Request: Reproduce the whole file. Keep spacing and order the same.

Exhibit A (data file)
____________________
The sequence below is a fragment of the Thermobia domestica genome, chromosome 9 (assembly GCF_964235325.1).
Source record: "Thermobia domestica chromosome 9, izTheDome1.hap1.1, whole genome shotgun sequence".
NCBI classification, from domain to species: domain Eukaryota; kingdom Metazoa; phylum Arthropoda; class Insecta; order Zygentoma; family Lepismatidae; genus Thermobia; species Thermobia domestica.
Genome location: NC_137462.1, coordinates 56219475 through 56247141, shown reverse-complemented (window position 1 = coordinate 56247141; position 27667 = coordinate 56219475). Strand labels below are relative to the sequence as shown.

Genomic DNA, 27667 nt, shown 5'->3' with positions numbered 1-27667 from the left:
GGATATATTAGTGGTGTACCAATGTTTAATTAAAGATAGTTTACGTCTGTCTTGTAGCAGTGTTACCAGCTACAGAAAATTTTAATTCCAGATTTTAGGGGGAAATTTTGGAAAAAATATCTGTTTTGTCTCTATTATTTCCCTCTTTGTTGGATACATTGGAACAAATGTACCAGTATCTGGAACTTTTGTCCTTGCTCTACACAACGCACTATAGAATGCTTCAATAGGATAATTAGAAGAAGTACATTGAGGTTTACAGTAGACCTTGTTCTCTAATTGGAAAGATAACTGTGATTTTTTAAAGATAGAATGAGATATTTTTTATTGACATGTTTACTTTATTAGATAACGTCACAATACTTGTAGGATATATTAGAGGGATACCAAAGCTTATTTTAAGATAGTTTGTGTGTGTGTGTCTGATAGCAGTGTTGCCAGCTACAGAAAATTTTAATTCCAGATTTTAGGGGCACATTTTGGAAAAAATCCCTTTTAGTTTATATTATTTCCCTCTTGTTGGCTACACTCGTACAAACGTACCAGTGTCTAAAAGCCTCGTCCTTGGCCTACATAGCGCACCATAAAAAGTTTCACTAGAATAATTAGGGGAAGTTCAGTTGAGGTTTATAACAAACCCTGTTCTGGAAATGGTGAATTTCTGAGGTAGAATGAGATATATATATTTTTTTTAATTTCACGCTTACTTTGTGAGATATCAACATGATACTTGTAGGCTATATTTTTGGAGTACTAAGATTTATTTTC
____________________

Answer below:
The sequence below is a fragment of the Thermobia domestica genome, chromosome 9 (assembly GCF_964235325.1).
Source record: "Thermobia domestica chromosome 9, izTheDome1.hap1.1, whole genome shotgun sequence".
NCBI classification, from domain to species: domain Eukaryota; kingdom Metazoa; phylum Arthropoda; class Insecta; order Zygentoma; family Lepismatidae; genus Thermobia; species Thermobia domestica.
Genome location: NC_137462.1, coordinates 56219475 through 56247141, shown reverse-complemented (window position 1 = coordinate 56247141; position 27667 = coordinate 56219475). Strand labels below are relative to the sequence as shown.

Genomic DNA, 27667 nt, shown 5'->3' with positions numbered 1-27667 from the left:
GGATATATTAGTGGTGTACCAATGTTTAATTAAAGATAGTTTACGTCTGTCTTGTAGCAGTGTTACCAGCTACAGAAAATTTTAATTCCAGATTTTAGGGGGAAATTTTGGAAAAAATATCTGTTTTGTCTCTATTATTTCCCTCTTTGTTGGATACATTGGAACAAATGTACCAGTATCTGGAACTTTTGTCCTTGCTCTACACAACGCACTATAGAATGCTTCAATAGGATAATTAGAAGAAGTACATTGAGGTTTACAGTAGACCTTGTTCTCTAATTGGAAAGATAACTGTGATTTTTTAAAGATAGAATGAGATATTTTTTATTGACATGTTTACTTTATTAGATAACGTCACAATACTTGTAGGATATATTAGAGGGATACCAAAGCTTATTTTAAGATAGTTTGTGTGTGTGTGTCTGATAGCAGTGTTGCCAGCTACAGAAAATTTTAATTCCAGATTTTAGGGGCACATTTTGGAAAAAATCCCTTTTAGTTTATATTATTTCCCTCTTGTTGGCTACACTCGTACAAACGTACCAGTGTCTAAAAGCCTCGTCCTTGGCCTACATAGCGCACCATAAAAAGTTTCACTAGAATAATTAGGGGAAGTTCAGTTGAGGTTTATAACAAACCCTGTTCTGGAAATGGTGAATTTCTGAGGTAGAATGAGATATATATATTTTTTTTAATTTCACGCTTACTTTGTGAGATATCAACATGATACTTGTAGGCTATATTTTTGGAGTACTAAGATTTATTTTC